Content Tools

R. D. 4, Ashland, Ohio 44805.

Several years ago I was lucky enough to rescue from a junk dealer several bound volumes of a once prominent weekly newspaper of our community; The Ashland Press. There were eight consecutive years, all complete, running from July 1897 to July 1905, and all in very good condition. Every once in a while it is interesting to get these out and look over the happenings at the turn of the century. Besides the latest news on the Spanish American War, there was the Alaskan gold rush, the Wm. Jennings Bryan, Wm. McKinley debates of 1900 and McKinleys subsequent assassination and Teddy Roosevelt's election in 1904. The papers contain the latest local news of such things as train wrecks, runaway horse and buggy accidents, barn fires and every now and then, items regarding traction engines and threshing. I have now and then read stories in I. M. A. of accidents and incidents regarding threshing taken from old newspaper accounts and decided to look through those that I have and see what I could come up with, as it might be of interest to the readers of this magazine. In scanning over the pages, I have noted the following:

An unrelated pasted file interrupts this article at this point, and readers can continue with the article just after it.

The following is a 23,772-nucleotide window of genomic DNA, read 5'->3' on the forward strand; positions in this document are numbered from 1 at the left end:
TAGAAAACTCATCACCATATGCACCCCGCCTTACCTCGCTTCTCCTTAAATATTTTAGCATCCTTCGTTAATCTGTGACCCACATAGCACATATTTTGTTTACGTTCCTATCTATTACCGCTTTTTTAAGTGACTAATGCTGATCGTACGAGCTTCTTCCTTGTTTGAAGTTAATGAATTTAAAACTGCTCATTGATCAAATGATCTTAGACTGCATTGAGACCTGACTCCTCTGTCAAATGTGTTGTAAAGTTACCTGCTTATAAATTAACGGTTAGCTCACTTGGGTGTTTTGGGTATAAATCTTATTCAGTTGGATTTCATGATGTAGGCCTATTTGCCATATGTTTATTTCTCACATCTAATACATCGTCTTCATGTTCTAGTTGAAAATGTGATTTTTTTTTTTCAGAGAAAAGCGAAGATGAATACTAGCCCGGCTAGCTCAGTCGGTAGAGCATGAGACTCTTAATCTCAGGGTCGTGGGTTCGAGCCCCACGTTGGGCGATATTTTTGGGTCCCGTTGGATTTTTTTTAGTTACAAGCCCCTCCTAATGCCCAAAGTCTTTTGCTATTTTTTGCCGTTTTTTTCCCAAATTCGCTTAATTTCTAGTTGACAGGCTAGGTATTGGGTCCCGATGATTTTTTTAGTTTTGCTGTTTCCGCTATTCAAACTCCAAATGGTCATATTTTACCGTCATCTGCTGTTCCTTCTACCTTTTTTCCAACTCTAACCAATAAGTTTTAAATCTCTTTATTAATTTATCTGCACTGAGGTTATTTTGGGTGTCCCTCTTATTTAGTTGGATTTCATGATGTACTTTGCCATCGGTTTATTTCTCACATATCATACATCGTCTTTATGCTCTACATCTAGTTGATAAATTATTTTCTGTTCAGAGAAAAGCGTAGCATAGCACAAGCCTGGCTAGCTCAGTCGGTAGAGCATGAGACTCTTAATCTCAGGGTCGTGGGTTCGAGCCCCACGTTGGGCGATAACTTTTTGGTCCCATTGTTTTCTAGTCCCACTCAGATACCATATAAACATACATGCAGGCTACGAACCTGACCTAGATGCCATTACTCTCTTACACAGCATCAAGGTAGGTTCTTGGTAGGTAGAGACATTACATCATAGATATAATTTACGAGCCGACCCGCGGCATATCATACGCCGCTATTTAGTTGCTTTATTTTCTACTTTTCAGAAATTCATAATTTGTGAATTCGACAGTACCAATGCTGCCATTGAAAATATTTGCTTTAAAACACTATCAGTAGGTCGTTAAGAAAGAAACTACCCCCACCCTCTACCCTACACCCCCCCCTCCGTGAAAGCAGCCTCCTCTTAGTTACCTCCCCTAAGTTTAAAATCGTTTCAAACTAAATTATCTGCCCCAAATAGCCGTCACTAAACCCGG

August 26, 1897: 'After dark last Saturday the packing flew out of the cylinder of Henry Greshner's threshing engine when it was near a bridge in the middle of the road east of town. It was with great difficulty that vehicles could pass. It was also a difficult task to remove the engine.'

August 31, 1898: 'John Light came home from his work in the Aultman Taylor shops in Mansfield last Friday night with a crippled hand. His helper struck a terrific blow at a tool that he and the ex-marshal were sharpening, and the blow not striking squarely, a piece of the metal flew off and penetrated Light's hand near the base of the thumb. He came home with the iron in his hand and expects to leave it there anticipating no serious results.'